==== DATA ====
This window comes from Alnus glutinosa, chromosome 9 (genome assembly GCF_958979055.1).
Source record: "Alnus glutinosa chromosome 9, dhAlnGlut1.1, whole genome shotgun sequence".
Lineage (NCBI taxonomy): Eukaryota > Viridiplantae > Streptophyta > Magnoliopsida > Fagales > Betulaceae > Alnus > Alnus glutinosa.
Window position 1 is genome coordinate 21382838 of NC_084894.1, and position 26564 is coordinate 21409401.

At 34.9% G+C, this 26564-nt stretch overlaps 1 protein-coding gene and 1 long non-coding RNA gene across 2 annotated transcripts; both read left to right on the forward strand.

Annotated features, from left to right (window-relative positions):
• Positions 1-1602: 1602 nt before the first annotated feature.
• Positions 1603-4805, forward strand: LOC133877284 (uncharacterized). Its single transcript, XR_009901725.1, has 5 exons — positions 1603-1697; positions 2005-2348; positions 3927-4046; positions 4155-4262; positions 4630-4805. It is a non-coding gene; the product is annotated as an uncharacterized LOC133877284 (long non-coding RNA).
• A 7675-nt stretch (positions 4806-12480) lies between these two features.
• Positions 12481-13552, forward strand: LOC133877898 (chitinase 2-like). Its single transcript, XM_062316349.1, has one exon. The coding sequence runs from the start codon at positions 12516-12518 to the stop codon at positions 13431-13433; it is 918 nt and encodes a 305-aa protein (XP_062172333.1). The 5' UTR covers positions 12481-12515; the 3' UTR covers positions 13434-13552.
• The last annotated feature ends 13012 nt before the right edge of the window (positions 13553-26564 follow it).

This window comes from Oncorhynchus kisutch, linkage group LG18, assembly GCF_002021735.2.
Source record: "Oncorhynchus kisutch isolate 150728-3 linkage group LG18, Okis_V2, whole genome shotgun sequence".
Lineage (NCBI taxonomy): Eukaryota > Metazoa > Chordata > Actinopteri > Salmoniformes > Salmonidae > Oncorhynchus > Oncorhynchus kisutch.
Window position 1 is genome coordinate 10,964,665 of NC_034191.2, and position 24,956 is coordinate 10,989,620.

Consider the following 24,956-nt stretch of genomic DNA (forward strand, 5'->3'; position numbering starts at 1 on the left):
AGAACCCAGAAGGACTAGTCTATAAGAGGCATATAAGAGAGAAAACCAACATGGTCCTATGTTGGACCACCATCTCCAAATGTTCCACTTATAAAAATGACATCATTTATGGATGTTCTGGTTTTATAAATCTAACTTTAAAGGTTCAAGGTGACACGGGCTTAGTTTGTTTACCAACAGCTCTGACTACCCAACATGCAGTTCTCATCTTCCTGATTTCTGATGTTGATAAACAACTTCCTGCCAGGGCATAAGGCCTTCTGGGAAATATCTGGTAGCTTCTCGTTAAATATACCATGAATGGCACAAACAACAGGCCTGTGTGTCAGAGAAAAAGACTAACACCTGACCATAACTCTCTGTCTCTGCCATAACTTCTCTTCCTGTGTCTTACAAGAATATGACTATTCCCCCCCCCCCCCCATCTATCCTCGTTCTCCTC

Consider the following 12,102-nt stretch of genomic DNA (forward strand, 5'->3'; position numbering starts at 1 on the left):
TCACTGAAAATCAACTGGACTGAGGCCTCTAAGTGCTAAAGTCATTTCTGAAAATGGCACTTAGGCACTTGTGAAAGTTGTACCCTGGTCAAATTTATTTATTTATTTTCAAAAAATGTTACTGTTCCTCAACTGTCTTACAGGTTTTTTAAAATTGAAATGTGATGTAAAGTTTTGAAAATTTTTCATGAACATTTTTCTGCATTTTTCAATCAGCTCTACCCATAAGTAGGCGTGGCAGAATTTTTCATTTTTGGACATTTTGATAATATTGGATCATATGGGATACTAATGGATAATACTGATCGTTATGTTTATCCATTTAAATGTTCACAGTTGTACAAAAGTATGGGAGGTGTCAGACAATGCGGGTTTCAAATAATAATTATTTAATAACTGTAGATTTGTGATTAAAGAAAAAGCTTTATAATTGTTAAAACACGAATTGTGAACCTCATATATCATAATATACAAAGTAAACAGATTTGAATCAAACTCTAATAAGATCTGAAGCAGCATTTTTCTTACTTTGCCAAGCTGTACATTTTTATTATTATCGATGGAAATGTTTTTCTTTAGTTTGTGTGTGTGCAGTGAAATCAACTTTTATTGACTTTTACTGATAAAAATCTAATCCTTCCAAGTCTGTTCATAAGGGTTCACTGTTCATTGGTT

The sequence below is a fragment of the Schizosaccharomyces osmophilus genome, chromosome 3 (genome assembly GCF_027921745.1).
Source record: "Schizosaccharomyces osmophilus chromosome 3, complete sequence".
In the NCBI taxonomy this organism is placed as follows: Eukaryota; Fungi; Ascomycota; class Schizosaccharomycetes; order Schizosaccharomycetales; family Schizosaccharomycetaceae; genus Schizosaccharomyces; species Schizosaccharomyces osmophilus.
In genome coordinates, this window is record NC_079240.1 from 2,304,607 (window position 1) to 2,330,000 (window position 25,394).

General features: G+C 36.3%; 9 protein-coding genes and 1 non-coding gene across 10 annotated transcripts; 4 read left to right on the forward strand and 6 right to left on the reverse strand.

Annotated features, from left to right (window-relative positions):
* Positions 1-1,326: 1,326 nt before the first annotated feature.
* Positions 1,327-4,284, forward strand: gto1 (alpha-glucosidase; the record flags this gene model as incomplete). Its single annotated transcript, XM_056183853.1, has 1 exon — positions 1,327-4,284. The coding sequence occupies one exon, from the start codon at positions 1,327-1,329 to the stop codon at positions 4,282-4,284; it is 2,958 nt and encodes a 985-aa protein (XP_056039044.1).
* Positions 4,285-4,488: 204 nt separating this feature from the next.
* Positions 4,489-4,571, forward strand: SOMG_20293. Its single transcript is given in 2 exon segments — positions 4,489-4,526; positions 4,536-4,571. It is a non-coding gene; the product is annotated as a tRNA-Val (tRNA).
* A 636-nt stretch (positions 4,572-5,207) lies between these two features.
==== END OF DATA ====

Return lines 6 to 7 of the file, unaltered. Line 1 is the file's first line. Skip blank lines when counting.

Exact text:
Annotated features, from left to right (window-relative positions):
• Positions 1-1602: 1602 nt before the first annotated feature.